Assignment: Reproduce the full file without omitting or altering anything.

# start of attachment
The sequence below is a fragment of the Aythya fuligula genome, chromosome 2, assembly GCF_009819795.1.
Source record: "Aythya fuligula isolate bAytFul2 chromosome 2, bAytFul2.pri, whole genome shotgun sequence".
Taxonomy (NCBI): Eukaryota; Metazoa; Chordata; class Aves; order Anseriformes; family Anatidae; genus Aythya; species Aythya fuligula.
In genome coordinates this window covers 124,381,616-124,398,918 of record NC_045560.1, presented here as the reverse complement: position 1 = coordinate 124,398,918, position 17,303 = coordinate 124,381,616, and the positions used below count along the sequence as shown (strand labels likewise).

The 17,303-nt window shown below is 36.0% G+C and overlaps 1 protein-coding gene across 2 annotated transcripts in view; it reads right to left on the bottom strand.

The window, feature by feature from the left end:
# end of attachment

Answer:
The sequence below is a fragment of the Aythya fuligula genome, chromosome 2, assembly GCF_009819795.1.
Source record: "Aythya fuligula isolate bAytFul2 chromosome 2, bAytFul2.pri, whole genome shotgun sequence".
Taxonomy (NCBI): Eukaryota; Metazoa; Chordata; class Aves; order Anseriformes; family Anatidae; genus Aythya; species Aythya fuligula.
In genome coordinates this window covers 124,381,616-124,398,918 of record NC_045560.1, presented here as the reverse complement: position 1 = coordinate 124,398,918, position 17,303 = coordinate 124,381,616, and the positions used below count along the sequence as shown (strand labels likewise).

The 17,303-nt window shown below is 36.0% G+C and overlaps 1 protein-coding gene across 2 annotated transcripts in view; it reads right to left on the bottom strand.

The window, feature by feature from the left end: